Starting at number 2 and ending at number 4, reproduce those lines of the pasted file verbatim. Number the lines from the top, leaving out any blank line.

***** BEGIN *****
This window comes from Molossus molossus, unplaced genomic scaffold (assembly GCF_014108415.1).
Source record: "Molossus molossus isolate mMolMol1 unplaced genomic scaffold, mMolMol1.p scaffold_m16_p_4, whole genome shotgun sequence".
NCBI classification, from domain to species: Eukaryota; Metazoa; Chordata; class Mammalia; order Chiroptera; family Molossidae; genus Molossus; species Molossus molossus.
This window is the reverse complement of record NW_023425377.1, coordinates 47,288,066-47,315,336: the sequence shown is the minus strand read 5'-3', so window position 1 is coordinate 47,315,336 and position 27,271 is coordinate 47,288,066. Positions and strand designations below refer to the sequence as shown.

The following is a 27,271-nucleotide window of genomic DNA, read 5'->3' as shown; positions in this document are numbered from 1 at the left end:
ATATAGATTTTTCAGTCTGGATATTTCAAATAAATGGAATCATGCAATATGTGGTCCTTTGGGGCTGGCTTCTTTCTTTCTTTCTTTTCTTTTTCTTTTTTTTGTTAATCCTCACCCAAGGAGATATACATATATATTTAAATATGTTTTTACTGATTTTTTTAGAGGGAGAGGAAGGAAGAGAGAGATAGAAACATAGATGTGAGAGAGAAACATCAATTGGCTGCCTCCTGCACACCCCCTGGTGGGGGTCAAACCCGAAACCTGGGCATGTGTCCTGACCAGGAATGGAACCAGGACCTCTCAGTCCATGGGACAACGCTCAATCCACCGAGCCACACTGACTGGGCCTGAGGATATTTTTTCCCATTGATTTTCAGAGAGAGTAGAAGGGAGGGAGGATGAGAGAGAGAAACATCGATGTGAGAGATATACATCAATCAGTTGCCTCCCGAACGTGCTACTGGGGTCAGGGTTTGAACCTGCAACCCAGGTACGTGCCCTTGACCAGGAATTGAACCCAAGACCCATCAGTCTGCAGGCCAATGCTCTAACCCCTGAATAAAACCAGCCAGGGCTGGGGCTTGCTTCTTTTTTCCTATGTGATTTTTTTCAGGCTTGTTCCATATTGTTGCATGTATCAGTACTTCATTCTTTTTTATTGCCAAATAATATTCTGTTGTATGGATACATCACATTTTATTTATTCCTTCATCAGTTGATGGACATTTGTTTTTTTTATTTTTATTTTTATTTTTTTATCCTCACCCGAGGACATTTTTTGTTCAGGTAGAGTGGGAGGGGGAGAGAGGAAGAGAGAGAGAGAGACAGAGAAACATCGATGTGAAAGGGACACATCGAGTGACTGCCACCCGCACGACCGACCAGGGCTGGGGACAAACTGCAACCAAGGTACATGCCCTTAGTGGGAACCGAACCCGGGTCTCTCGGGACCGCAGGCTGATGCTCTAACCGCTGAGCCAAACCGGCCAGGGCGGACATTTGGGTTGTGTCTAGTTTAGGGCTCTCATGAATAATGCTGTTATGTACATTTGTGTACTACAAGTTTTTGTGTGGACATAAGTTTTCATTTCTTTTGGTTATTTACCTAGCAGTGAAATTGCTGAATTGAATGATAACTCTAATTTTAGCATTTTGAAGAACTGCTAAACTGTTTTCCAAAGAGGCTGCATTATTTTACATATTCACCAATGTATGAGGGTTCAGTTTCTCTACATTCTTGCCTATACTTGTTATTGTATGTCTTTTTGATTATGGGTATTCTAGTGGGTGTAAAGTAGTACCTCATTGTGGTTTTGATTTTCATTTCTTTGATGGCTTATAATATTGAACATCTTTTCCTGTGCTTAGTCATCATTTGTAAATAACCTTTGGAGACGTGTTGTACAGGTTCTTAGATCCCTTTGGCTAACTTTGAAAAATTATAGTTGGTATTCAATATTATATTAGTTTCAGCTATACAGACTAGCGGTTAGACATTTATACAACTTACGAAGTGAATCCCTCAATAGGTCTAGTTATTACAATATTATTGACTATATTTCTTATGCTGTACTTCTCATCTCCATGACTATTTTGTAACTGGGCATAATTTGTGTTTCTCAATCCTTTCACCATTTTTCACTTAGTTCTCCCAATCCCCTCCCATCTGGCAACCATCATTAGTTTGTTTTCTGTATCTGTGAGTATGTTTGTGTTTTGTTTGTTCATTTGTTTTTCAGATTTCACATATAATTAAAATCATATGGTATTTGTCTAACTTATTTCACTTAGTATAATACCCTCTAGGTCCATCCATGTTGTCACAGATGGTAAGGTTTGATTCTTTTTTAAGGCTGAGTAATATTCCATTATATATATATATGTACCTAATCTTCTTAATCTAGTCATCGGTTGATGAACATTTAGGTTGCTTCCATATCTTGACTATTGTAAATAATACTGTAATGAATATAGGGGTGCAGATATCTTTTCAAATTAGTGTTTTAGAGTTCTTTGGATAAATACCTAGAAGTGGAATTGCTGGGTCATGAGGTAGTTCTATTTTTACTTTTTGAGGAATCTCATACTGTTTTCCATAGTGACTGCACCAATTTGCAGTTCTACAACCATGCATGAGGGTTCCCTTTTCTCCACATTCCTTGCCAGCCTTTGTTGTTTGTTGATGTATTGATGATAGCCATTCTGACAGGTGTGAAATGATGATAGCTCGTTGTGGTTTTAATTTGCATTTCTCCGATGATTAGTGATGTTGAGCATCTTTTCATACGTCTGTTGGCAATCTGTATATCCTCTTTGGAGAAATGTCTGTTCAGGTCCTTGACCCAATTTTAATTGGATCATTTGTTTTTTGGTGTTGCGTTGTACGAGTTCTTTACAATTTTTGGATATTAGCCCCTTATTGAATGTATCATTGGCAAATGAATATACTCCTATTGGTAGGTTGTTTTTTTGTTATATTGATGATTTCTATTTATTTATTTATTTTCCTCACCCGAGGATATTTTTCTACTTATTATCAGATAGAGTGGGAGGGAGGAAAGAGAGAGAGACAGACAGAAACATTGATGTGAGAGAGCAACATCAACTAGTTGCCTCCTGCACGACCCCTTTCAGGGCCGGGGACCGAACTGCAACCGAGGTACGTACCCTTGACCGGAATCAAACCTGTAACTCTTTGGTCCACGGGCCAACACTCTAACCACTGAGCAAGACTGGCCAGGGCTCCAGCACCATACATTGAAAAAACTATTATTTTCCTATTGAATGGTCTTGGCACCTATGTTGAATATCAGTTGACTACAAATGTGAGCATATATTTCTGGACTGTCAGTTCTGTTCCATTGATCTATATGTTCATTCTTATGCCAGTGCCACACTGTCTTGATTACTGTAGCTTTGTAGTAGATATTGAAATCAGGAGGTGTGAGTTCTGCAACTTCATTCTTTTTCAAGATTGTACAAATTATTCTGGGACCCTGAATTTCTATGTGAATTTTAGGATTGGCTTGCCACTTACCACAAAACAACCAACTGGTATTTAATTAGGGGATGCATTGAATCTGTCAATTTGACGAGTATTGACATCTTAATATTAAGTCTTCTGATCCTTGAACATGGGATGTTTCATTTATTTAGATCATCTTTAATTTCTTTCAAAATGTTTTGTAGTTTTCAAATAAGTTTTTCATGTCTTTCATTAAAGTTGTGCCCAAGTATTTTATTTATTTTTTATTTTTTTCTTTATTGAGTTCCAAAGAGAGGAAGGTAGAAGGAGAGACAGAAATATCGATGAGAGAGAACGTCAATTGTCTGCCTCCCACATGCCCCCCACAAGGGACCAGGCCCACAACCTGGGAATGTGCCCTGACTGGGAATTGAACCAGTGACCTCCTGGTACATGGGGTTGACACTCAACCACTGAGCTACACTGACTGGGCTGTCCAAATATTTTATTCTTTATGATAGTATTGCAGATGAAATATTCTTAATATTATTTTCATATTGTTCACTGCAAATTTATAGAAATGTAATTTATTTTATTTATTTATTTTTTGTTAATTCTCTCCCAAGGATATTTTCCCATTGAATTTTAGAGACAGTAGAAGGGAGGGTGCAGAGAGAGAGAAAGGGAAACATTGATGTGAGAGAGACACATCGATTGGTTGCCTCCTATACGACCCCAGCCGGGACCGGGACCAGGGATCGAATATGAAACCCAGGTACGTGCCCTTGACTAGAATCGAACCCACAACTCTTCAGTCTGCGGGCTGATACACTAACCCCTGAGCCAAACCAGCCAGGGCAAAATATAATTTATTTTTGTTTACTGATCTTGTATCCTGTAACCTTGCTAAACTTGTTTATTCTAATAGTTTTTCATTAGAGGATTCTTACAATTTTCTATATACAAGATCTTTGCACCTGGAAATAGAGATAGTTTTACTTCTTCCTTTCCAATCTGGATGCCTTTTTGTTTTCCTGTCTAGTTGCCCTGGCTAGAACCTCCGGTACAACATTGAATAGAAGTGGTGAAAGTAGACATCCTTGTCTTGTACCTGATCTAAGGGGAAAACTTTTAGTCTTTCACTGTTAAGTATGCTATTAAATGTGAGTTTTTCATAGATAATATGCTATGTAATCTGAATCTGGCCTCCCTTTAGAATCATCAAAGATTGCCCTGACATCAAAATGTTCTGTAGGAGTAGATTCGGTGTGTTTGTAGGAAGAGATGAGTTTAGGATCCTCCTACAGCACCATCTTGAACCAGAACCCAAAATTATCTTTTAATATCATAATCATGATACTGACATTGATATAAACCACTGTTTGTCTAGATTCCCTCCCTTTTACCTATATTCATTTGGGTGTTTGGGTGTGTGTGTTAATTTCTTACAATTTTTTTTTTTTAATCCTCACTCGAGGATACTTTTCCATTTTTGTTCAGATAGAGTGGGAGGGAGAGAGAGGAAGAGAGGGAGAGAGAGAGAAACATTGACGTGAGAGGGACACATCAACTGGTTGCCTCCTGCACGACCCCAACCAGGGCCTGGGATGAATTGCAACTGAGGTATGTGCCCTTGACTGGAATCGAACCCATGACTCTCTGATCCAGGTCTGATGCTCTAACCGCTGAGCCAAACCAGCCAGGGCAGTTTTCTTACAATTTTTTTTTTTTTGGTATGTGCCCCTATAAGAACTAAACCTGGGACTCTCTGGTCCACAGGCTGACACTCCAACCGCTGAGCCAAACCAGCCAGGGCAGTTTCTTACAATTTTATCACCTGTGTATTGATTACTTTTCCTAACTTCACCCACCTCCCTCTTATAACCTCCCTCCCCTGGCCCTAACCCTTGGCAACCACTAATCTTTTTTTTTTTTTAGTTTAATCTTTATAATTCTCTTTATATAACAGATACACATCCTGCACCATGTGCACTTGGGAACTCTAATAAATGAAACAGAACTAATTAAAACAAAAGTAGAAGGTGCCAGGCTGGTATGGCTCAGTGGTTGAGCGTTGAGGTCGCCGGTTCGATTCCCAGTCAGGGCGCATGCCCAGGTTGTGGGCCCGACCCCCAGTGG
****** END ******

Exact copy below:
Source record: "Molossus molossus isolate mMolMol1 unplaced genomic scaffold, mMolMol1.p scaffold_m16_p_4, whole genome shotgun sequence".
NCBI classification, from domain to species: Eukaryota; Metazoa; Chordata; class Mammalia; order Chiroptera; family Molossidae; genus Molossus; species Molossus molossus.
This window is the reverse complement of record NW_023425377.1, coordinates 47,288,066-47,315,336: the sequence shown is the minus strand read 5'-3', so window position 1 is coordinate 47,315,336 and position 27,271 is coordinate 47,288,066. Positions and strand designations below refer to the sequence as shown.